This post is written in my capacity as an Irish citizen. The sentiments contained within are equally applicable wherever marriage equality is at issue, particularly those places where the legislative arm is stalling.
"Sticks and stones may break my bones, but words will never hurt me." I've come to see the falsity of my beloved childhood rhyme. It isn't true.
On May 17 we marked the International Day Against Homophobia (IDAHO). It reminded me of the president of Ireland's recent address, speaking at a youth conference in March. President Higgins spoke of the "appalling, destructive reality of homophobia." It is a reality, a very sad one, and it's not confined to the menacing child in the schoolyard, nor is it confined to the young. It reaches beyond the classroom, through the staff room, outside the school gates, and into the workplace, and it permeates society.
President Higgins went on to state, "The idea that any young person could be driven, not just to lower self-esteem, exclusion, isolation, loneliness, but self-destruction itself, is an appalling blight on a society." His words are chilling. His words are true. The president was deservedly commended for his condemnation of the harsh actuality we face as a society. But we're missing something.
Bullying comes about through a lack of empathy inside, displayed outwardly as intolerance. Anti-gay bullying and the denial of marriage equality are not mutually exclusive in that sense. People are bullied because they're perceived as different. We blame the bully, possibly the parents. We want to hold someone accountable. But we need to look at the wider picture. We need to consider the fact that the law treats citizens differently. The law perceives some of us differently. The bullies aren't blind. Whose lead are they following?
The Constitution of Ireland sets out our bill of rights. Article 40.1 makes a guarantee that "[a]ll citizens shall, as human persons, be held equal before the law." And therein lies the problem. The problem is the fact that where the issue of marriage equality is concerned, the emphasis is placed on our gender, on our sexual orientation, whereas marriage laws should be about us as human beings, as "human persons," in line with Article 40.1. The law has created this divide. We need to bridge the gap. Youngsters, and indeed some older minds, can see that gap, and they're clearly influenced by it.
We want youngsters to develop self-esteem and embrace who they are. But a difficulty presents itself as they grow up: The law doesn't embrace who they are, not fully. Article 40.1 becomes conditionally operational and is precluded from being relied upon in certain circumstances. The family provision, Article 41, goes one step further and even operates to deny a right: the right of marriage. What message is this sending down the line? It's a very strong message. It comes from on high. It comes from the top. It comes from the very document our heroes of history fought to establish, for Ireland, for the people, for all of us.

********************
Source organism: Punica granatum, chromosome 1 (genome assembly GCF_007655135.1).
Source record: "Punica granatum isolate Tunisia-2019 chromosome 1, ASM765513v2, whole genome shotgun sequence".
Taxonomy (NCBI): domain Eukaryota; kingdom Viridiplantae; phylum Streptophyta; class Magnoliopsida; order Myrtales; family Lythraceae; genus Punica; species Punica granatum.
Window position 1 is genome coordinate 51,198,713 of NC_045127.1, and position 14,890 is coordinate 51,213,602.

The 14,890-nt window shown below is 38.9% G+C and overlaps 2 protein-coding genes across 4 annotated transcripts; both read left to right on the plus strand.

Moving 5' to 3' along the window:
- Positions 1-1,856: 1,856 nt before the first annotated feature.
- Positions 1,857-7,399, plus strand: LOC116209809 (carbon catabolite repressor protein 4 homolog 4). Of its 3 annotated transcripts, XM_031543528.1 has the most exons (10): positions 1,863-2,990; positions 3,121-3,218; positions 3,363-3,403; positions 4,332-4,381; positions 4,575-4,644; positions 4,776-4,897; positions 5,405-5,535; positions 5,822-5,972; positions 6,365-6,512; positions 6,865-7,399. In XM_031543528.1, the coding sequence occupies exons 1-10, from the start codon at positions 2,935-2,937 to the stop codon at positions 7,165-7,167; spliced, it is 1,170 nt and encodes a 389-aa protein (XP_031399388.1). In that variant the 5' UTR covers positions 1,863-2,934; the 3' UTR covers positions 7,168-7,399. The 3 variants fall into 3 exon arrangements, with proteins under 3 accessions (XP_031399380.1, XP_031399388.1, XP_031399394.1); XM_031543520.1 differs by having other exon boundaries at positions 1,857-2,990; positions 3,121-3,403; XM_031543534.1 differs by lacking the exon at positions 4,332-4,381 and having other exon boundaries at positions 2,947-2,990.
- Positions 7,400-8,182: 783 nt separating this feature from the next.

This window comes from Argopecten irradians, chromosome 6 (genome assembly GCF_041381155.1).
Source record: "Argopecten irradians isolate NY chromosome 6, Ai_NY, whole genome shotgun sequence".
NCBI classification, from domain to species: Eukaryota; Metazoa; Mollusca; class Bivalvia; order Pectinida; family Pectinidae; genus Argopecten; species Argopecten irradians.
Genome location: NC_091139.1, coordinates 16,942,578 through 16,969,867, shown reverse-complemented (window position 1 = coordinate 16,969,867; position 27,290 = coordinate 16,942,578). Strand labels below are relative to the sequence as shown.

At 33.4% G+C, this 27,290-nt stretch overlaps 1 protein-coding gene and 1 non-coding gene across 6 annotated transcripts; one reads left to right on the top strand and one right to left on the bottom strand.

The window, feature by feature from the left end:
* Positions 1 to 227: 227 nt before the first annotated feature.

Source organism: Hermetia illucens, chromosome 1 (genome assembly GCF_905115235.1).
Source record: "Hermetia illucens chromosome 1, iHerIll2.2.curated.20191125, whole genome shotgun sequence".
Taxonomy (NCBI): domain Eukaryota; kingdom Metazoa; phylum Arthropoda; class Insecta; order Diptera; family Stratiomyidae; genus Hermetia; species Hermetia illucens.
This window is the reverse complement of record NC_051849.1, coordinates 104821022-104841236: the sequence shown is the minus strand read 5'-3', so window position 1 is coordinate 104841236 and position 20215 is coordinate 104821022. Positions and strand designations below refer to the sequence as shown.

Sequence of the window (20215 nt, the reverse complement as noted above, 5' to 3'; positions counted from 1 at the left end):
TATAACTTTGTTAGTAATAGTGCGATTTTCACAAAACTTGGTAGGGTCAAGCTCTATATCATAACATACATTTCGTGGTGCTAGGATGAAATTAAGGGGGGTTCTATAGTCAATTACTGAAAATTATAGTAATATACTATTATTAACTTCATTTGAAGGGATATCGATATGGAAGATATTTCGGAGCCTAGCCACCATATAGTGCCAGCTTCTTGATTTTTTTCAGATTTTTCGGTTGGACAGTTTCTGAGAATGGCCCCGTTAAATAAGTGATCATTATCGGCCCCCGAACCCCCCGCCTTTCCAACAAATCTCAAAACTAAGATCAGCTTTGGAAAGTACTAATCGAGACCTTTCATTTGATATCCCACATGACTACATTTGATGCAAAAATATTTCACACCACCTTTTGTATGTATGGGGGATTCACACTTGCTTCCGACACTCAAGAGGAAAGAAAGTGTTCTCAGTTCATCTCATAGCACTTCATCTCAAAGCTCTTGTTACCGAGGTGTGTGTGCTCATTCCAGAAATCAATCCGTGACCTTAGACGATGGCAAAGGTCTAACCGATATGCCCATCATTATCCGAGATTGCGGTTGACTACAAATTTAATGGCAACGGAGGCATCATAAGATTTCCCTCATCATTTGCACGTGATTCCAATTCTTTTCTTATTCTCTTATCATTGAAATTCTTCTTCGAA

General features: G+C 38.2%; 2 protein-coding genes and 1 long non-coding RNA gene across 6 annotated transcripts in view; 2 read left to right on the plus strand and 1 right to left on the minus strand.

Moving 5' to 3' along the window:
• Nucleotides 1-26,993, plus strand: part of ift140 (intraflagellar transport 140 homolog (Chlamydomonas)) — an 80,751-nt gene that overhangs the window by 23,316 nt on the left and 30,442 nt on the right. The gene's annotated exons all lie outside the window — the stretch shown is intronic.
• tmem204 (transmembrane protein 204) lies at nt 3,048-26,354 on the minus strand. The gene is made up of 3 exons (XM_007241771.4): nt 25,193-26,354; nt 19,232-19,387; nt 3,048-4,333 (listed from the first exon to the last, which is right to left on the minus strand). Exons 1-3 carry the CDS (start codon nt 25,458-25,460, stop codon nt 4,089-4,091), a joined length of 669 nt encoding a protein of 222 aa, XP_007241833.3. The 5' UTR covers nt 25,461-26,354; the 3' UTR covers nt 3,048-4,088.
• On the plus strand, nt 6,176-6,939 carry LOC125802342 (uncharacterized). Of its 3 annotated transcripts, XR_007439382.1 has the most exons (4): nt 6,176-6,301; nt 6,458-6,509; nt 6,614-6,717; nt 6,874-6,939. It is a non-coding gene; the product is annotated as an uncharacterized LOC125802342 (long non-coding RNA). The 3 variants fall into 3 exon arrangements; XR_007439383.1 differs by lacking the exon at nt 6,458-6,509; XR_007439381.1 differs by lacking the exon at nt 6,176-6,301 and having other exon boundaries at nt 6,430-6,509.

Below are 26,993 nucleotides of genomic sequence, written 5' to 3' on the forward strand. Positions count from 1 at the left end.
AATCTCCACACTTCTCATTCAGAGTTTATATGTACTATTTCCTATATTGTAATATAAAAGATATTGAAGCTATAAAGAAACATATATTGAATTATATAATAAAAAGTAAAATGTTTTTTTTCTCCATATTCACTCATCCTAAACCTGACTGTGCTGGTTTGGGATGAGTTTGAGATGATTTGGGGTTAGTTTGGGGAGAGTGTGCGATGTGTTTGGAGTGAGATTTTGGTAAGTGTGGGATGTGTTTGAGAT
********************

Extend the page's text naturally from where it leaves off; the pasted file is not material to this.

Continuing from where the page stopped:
To achieve progress, our role is two-fold. We need to address the bully and the bullied. We need to focus on empowering the young. We must highlight their strengths and teach them how we're all unique, how we all have something to offer. We need to encourage youngsters to celebrate their uniqueness. We have the opportunity to send them out into the world armed and equipped with an appreciation of the value of love and compassion, and, most importantly, a working knowledge of empathy.
It's worth noting that exclusion, isolation, and loneliness can function with or without a bully. I speak from experience. Teenage years are defining. Those years are troublesome enough to navigate without any further obstacles. Self-acceptance can be slow coming, slower still when society presents a hurdle.
It was during my teens that I acknowledged the fact that I liked girls and not boys. All I could see around me were "normal" families, whether it was in my physical surroundings or in the media. I knew I didn't want that. Did that make me different? Did it mean something was wrong with me? Where did that leave my self-esteem?
I looked to my friends. They had Mom and Dad, some just Mom and some just Dad, but nobody had what I didn't realise at the time I would want in the future. I knew I didn't want a boy, but I never thought I could have a girl. It wasn't something I could see in my future, because I couldn't see it in my present. The option wasn't there to see. My teenage mind was in need of education. My teenage self was in need of approval. We struggle to accept ourselves, but then we also have to take on society. It's a lot to ask of youngsters to develop self-esteem under those circumstances.
It's now 15 years later in my own journey. Has Ireland evolved? Are we serving our young? I can imagine the exchanges in schools today. "But your family isn't the same as my family. My parents are married." Another difference. Another divide created by the law in the form of civil partnerships. When will we learn? When we do, we can teach the young what equality really means. They're following our lead.
We're a progressive country. We pride ourselves on embracing all types of people. Why, then, do we stop short of embracing all types of families? How can we teach these youngsters to accept themselves when we know they're going to grow up without full acceptance from society, from the law? The mainstream, and indeed the law, is not reflecting equality. It's not reflecting reality. It's excluding certain people, and it is having a damaging effect.
This all begs the question: Does society not approve? We can't answer that conclusively. The people of Ireland are yet to cast a vote. When we close the gap, when we level the playing field, when we correct the mainstream, we'll see that we're not so "different" after all. And so says Article 40.1.
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